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|Educational Research > Centre for Technology Enhanced Learning > Research themes >Life transitions and digital technologies|
Transitions and digital technologies
Transitions are important times in our lives: when we move from a comfortable home environment to a first school; when we move from one school to another; when we move to seeking employment; when we move from one employer to a quite different form of employment; or when we change the practices we use within our employment.
These transitions not only often involve digital technologies, but they can be supported or aided by digital technologies. Research in our Centre has focused on aspects of such transitions, and has highlighted the importance and roles of digital technologies in a range of cases.
Video technologies that support the transition from higher education to professional practice in the performing arts are the focus of Julie-Ann Sime's book chapter (co-authored with alumnus Alberto Ramirez-Martinell): Video-enriched learning experiences for performing arts students: Two exploratory case studies (2010).
Following a symposium organised by the Centre for Technology Enhanced Learning at the KEYCIT 2014 Conference held in Potsdam, Germany, in July 2014, papers were selected for a section in Key competencies in ICT and informatics: implications and issues for educational professionals and management (2014). Chapters from colleagues in Sunway University, Malaysia, and Trinity College, Dublin complemented those from colleagues from the Centre. Sue Cranmer's chapter discusses "Digital skills and competencies in schools" whilst Colin Rogers writes about "Digital skills and motivation in young people in transition". In addition to co-editing the book (with Arthur Tatnall), Don Passey also contributed two chapters: "Life transitions, learning and digital technologies - common threads and conceptions" and "Digital skills for those in transition – where next".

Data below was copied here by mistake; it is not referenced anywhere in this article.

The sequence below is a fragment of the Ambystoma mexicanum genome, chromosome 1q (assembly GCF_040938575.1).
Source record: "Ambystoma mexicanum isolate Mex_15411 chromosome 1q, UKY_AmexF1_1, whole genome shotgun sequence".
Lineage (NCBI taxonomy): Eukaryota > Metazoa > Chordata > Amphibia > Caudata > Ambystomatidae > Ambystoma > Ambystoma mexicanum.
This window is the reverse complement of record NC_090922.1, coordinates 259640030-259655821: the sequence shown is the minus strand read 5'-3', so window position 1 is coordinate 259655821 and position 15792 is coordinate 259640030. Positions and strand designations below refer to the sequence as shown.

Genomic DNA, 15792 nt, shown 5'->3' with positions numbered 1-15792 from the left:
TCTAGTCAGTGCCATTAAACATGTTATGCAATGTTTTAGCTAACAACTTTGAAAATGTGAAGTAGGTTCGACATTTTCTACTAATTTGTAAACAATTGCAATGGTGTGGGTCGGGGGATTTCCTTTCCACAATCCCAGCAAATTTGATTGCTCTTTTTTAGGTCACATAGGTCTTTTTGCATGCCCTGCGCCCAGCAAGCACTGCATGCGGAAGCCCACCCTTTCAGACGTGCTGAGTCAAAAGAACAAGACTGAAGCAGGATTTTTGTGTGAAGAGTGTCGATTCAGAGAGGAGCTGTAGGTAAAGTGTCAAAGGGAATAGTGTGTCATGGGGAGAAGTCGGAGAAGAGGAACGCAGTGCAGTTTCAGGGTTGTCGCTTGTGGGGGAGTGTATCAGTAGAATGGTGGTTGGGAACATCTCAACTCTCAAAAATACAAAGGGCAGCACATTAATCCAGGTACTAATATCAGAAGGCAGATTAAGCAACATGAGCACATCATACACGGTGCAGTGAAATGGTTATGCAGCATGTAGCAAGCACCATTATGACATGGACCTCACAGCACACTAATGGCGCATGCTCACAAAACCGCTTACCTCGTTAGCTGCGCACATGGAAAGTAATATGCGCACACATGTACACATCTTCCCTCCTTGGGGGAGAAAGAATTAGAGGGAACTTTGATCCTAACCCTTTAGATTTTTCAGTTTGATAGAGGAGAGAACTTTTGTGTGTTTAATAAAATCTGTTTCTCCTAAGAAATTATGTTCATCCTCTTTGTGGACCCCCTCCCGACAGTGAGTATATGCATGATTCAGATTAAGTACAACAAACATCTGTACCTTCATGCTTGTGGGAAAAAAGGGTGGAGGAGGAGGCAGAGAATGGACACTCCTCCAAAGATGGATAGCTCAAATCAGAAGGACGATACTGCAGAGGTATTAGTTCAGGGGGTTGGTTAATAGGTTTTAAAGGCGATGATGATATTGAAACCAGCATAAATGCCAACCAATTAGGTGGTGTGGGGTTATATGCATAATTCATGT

The transition from military service to civilian life is the focus of the Future for Heroes Programme (a charity established to support former armed services personnel during this transition) which has been evaluated by Paul Davies and was the catalyst for a related literature review. Paul has reflected on the techniques used to gather data 'on the move' in his recent blog post which highlights the importance of improvising with new methods to take account of the physical problems inherent in studying an outdoor activities programme. Paul Davies and Don Passey are now working on a related study investigating whether digital technologies can be used to provide further support to those who have completed the 'Future for Heroes' programme
Staff and students working on this theme
Forthcoming conferences with Centre members on organising or programme committees:
SalTE2016: Stakeholders in Information Technology in Education
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